A lean-to shed is a great shed structure to keep your backyard and fill with landscaping tools, gardening supplies, or anything else you want to store. You can build your lean-to shed relatively cheap with the building materials and tools purchased at the local hardware.
Since the lean-to sheds are usually small and lightweight, you may not need to pour the concrete foundation. As its name suggests, the shed’s roof slopes down from the rear rather than peaking at the center.
The 6×10 lean shed has a fantastic appearance and, at the same time, quite fictional. The shed has ample storage to store your supplies and projects to allow you to spend your time with your hobbies the overall dimension of the lean shed include; the lean shed is 10 feet wide from the bottom and 10 feet 1 inch from the top.
The side to side width measures 6 feet and 1 inch, whereas its height measures 9 feet and 4 inches. The shed also has double doors on the front wall. For more information concerning lean-to shed, please check it out here!
Constructing a floor foundation
The first step of constructing a lean shed is the floor foundation. The foundation needs to be strong because it holds the entire weight of the shed. Use pressure treated timber to construct joints and skids foundation.
Start by cutting the joists with the intended width of the shed. Joists are the cross-beams that lie on the ground surface and hold together the outer floor framing. Ensure you use 2 x 6 lumber for the joists and use a circular motion saw to cut the joists.
Lay out the back and front beams of the floor. The front and back beams will offer the outline of your shed’s floor. Use pressure-treated lumber for the beams as well. Fasten the floor beam joints using galvanized nails or screws. Lay out each of your floor cuts between each of the floor joists.
Attach four skid beams to the shed’s floor. Note that the skid beams must be made of 4 x 4 lumber (should be treated). Each skid beam must run the shed’s full length. That is, it should have a length of 10 feet. Ensure you use pressure-treated lumber for the skids beams will have direct contact with the ground. Skids sit under the joists and offer a robust foundation for the shed.
Cover the framed floor with plywood that will form the flooring of the lean shed. Cut 3/4-inch plywood sheets to allow them to fit together and cover the framed flooring seamlessly. Then attach the plywood to the joists with galvanized nails and ensure you use sealed plywood so that you don’t get splinters when walking on the floor barefooted.
Building wall structures
After constructing the foundation and the floor, you need to begin working on the walls. Both the left and the right walls should be 6 feet and 8 inches, and the width should be 5 feet and 5.5 inches from the bottom and 5 feet and 9 inches from the top.
Frame the walls by nailing together the two beams for the top and sides. The bottom of the wall should be a single beam. Ensure you measure every beam before cutting and nailing so that the walls will be framed properly.
Attach joists at 56 cm intervals within all framed walls. Using a circular saw, cut 2×4 beams to the correct height according to the shed’s height. Using galvanized screws, attach the joists to the doubled-up beams of the frame.
Ensure you leave a gap of about 56 cm for your door in the front wall. Make sure you leave enough space for a standard-sized door; therefore, you won’t need to alter it. Double up two boards on either side of the door so that the gap will be reinforced.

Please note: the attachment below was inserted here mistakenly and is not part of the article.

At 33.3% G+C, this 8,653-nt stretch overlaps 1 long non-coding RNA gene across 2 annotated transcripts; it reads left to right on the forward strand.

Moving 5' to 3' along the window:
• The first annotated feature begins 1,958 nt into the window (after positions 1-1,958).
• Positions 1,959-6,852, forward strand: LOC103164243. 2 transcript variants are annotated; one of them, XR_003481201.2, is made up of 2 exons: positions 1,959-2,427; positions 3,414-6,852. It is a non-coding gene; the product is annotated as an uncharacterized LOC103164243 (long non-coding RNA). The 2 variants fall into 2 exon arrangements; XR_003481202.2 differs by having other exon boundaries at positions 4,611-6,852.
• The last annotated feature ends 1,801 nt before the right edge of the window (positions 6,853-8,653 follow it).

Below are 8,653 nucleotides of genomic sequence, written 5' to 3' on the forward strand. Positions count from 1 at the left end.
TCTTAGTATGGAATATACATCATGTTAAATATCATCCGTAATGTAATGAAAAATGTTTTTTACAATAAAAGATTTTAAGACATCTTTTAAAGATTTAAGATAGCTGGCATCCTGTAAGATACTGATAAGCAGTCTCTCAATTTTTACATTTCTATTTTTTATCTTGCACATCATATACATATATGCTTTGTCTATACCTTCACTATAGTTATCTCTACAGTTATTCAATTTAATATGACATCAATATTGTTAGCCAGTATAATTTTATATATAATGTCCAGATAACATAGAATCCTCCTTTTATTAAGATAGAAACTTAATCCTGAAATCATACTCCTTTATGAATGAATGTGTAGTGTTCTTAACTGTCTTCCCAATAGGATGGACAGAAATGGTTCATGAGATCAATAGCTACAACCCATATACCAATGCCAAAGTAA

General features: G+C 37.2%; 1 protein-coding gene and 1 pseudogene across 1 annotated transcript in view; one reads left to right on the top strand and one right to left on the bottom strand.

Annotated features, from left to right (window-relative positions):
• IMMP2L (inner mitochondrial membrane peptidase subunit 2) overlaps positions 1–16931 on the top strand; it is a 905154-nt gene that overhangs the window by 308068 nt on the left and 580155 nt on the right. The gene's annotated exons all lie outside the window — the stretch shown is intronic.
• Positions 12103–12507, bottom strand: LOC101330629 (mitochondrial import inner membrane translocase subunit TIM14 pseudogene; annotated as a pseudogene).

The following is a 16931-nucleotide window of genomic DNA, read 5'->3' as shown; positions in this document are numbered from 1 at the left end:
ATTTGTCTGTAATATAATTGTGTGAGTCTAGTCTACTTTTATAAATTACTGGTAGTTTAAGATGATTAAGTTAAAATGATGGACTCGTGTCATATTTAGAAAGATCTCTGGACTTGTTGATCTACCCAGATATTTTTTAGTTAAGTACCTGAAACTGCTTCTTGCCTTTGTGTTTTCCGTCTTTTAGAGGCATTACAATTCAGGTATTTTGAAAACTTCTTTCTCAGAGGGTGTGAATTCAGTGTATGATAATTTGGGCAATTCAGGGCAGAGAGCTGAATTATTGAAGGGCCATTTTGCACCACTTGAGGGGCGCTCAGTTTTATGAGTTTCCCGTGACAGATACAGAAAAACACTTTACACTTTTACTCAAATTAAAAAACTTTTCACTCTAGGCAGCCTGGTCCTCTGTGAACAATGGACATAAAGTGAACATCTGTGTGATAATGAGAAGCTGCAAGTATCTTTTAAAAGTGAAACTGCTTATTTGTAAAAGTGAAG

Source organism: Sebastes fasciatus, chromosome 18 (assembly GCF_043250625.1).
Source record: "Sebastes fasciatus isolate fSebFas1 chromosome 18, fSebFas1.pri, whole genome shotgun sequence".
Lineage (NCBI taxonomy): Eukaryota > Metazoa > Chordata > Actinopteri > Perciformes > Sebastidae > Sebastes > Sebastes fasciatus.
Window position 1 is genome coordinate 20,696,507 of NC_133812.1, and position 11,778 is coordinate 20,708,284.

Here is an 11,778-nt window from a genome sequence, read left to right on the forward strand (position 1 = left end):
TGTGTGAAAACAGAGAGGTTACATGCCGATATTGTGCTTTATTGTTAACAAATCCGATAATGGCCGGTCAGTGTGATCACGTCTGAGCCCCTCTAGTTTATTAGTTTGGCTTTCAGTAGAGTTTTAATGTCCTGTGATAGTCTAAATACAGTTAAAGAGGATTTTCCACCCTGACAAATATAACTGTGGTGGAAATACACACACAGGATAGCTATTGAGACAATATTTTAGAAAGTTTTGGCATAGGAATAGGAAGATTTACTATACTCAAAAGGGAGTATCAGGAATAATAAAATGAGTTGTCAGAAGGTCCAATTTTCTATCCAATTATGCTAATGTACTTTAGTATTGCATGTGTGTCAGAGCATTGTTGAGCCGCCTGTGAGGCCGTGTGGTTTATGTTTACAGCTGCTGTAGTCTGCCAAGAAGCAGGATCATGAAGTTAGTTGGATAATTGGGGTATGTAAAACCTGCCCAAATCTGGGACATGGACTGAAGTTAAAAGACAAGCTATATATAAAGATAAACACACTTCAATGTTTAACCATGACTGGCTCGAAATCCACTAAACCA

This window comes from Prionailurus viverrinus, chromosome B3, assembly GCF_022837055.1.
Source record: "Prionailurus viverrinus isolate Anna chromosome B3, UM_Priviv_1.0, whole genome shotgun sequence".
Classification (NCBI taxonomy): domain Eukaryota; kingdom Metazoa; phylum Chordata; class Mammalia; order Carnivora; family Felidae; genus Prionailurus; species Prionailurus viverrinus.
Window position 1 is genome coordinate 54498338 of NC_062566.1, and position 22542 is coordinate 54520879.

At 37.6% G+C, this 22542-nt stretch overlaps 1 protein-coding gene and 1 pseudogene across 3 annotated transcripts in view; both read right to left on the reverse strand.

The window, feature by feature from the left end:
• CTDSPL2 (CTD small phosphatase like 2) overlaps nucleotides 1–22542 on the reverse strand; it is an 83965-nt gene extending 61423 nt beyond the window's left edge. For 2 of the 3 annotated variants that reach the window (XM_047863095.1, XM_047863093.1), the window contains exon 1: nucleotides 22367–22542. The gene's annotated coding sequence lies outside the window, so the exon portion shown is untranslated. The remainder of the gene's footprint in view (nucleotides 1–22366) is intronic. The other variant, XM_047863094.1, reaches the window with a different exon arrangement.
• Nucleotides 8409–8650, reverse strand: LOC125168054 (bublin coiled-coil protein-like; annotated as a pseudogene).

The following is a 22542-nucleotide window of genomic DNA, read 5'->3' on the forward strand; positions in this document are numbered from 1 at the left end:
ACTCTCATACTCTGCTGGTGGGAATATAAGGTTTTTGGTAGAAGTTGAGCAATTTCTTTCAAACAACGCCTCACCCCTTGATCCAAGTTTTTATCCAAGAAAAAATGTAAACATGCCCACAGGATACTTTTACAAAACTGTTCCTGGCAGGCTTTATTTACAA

Lift both sidewalls and set them in place on the two sides of the framed floor. Ensure that the edges and the corners of the walls align with the edges of the floor. Use a level and carpenter square throughout the whole procedure to ensure that you level all the walls and corners are square.
Once you have attached the sidewalls in place, now you are ready to attach the front and the back walls. Apply the same procedure above to attach both walls in place.
After framing the walls and setting them in place, you can attach the out siding. First, measure the final dimensions of the walls and cut the siding to size. Nail the cut siding using galvanized nails and ensure you space the nails out by 12 inches. Drive them directly into the joists of both walls.
Designing the roof
After completing the walls section, you will now begin working on the roofing section of the shed. Since one side of the shed will be higher than the other side, you will need to build an add-on wall. Ensure that the add-wall is about 192 inches wide and 35 inches tall. Frame the bottom, the sides, and top of the wall using the lumber and attach the joists between the top and bottom. The sliding roof of the shed will allow water to run off to one side without soaking into the wood.
After you complete the add-on wall process, work on cutting the rafters. Cut rafters long enough to cover the gently sloping roof and consider hanging off the far. Use a circular motion to cut the rafters and ensure that they are uniform. Space each rafter 24 inches away from the adjacent rafters. The rafters should fit in place and slope even down over the lower-side wall.
Measure the uncovered spaces and cut the sliding panes using a circular motion that corresponds to the spaces. Remember that the sliding panels and the sliding panels to cover the back and front of the shed should be cut at the same angles as rafters to offer full coverage.
Install shingles to cover up the top layer after installing OSB or felt. Ensure you follow the guidelines from the manufacturer to install them. If the product package lacks the guidelines, you can do some research on how they are installed.